965 Bourke St Waterloo, NSW 2017
|Opening hours||Lunch and dinner Wed-Sun|
|Prices||Moderate (mains $20-$40)|
|Payments||eftpos, Visa, Mastercard|
If you wanted to start a fight with a food fan five years ago, all you had to do was declare that Doyles at Watsons Bay was home to Sydney's best fish and chips. Or Out of the Blue in Clovelly. Or Mohr Fish, Surry Hills. "Nonsense, what about Fat Fish in Annandale?" would be a common response, usually followed by "not to mention Ocean Foods in Drummoyne and Palm Beach Fish and Chips. Windsor Seafoods is pretty bloody good, too."
I would bat for Doyles, due to its choice of local snapper or mirror dory – both invariably better fried than the unfortunately ubiquitous basa (a type of imported catfish that tastes of nothing) and New Zealand hoki. But, in short, there wasn't a chipper universally acknowledged to possess a gold-standard version of battered fish and bronzed spuds.
Enter chef Josh Niland, who opened Fish Butchery with his wife Julie in 2018, a few doors up from their hatted Paddington seafood temple, Saint Peter. Wedged into a former hair salon, the couple's retail store also offered a takeaway menu featuring pink ling in a batter spiked with vodka.
The spirit's high level of booze boils quickly when it hits hot oil, crisping the batter before the fish overcooks. The result is a craggy tranche of crunch with layers that could give a mille-feuille a run for its money, Niland's ling perfectly steamed inside its golden sarcophagus. Twice-cooked sebago chips were like little deep-fried clouds.
Food lovers everywhere gave an approving nod. This was the one. This was Sydney's best fish and chips. Fish Butchery launched a Waterloo outpost for dine-in and takeaway in February, so inner-south locals can now enjoy its audible crunch straight from the fryer, too.
Josh and Julie Niland are determined to show that fish can do anything meat can do, but often better, and usually more healthily. Waterloo has become the base of their operations (which also includes Rose Bay's Charcoal Fish), and in a long, gleaming room customers can watch chefs fillet, bone, dice and cure myriad ocean treats for restaurant and retail.
A three-metre-long fridge flanks one side of the butchery, loaded with take-home meals such as tuna lasagne, swordfish empanadas and Murray cod quiche. Posh relatives to impress in a pinch? The smoked trevalla pie is your friend. I'll be returning for ballet slipper-pink cutlets of Spanish mackerel from the display case.
The dining area of Fish Butchery is nothing like Saint Peter, where chefs work behind a marble counter and present guests with raw kingfish on Royal Copenhagen plates. Rather, you can expect to be eating from a cardboard box, outdoors, with a view to Kennards Self Storage. Affordable wine is poured in smash-proof cups; cutlery can be recycled. I could be drinking pinot gris out of a Pringles can for all it matters. This is food that transcends its surroundings.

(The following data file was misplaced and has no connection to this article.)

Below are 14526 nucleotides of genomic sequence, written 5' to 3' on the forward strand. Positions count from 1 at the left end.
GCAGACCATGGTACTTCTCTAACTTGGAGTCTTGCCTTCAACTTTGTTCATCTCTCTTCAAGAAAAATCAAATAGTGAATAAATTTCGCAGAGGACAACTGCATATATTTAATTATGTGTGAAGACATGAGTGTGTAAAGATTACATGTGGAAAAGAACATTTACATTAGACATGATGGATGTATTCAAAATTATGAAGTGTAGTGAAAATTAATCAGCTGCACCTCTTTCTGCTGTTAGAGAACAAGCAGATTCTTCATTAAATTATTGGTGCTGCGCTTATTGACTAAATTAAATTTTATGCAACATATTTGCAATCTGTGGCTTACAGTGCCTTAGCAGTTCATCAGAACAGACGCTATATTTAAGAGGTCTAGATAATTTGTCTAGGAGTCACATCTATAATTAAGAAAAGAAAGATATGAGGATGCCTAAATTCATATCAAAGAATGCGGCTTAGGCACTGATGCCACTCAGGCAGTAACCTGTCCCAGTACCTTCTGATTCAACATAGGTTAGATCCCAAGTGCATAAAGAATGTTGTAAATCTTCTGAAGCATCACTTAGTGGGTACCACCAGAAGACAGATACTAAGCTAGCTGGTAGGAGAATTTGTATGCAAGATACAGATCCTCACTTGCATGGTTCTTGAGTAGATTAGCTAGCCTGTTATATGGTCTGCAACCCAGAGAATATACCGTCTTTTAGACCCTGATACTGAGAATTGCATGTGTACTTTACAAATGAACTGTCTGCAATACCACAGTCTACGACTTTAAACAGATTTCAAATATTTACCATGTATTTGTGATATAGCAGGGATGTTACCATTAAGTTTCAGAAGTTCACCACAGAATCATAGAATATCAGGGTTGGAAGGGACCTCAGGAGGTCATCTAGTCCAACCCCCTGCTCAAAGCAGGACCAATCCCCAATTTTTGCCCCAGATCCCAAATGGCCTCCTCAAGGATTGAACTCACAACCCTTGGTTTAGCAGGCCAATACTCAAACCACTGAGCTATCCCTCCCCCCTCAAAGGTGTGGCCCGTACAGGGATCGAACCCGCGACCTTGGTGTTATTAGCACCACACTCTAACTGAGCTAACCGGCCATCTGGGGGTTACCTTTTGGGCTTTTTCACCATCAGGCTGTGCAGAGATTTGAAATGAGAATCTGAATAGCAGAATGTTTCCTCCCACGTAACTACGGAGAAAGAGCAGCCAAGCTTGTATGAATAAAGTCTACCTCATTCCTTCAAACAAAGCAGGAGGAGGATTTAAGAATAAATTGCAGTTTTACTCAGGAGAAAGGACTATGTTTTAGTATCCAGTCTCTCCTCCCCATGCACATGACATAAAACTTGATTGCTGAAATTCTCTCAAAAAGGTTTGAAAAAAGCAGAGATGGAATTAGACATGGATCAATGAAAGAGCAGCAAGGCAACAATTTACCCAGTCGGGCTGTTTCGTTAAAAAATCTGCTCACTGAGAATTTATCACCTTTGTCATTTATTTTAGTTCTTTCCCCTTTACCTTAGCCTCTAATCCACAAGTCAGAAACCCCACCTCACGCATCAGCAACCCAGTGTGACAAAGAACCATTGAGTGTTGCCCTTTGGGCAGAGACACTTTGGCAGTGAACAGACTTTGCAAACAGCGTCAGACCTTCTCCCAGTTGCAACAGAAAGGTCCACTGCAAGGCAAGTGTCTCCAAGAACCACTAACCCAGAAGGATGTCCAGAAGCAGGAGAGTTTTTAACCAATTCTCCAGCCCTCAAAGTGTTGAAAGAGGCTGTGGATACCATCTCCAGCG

An eight-ish item menu changes daily, but fresh-shucked oysters ($4.50 each) are a constant, as is a double-cheeseburger ($20) made with yellowfin tuna offcuts for a juicy medley of fats. Waste mitigation has never been so delicious.
Fish Butchery's prices are higher than the average chip shop, but not many can say they spotlight the most-prized wild catch in the country. Barbecued King George whiting is sourced from Corner Inlet in Victoria, and the sweet and flaky flesh of Australia's best table fish is pretty much a bargain at $38 a serve. (You'll pay about $55 at Rockpool Bar & Grill.)
Dusky flathead ($30) is also treated to a spin on the barbie, and salads – such as snappy green beans with pistachio pesto – are $8 on the side.
Meanwhile, a baguette is stuffed with more prawns than it can hold, plus thick-sliced avocado and racy cocktail sauce ($28). I'm praying it'll still be available to accompany cricket in front of the telly come next summer.
And those fish and chips? Still cracking, and starring red-snapper relative nannygai ($28) one visit, and Nelson Bay-caught mirror dory ($24) the next.
It's a welcome return to the great chippers of the past: the almost mythical corner shops battering different Australian fish daily, depending on what was most firm-fleshed and fatty.
Here's to more takeaways following suit by ditching cheap imports and charging the prices a sustainable fisher – or farmer – deserves. Few things give me greater pleasure than debating the source of Sydney's best fish and chips. I think Niland would enjoy the competition, too.
Vibe: Highly polished, fish-and-chip-shop casual
Go-to dish: Batter-fried fish and chips with yoghurt tartare and lemon
Drinks: A few seafood-friendly wines by the bottle and glass, plus local beers and craft kombucha
Cost: About $70 for two, excluding drinks
This review was originally published in Good Weekend magazine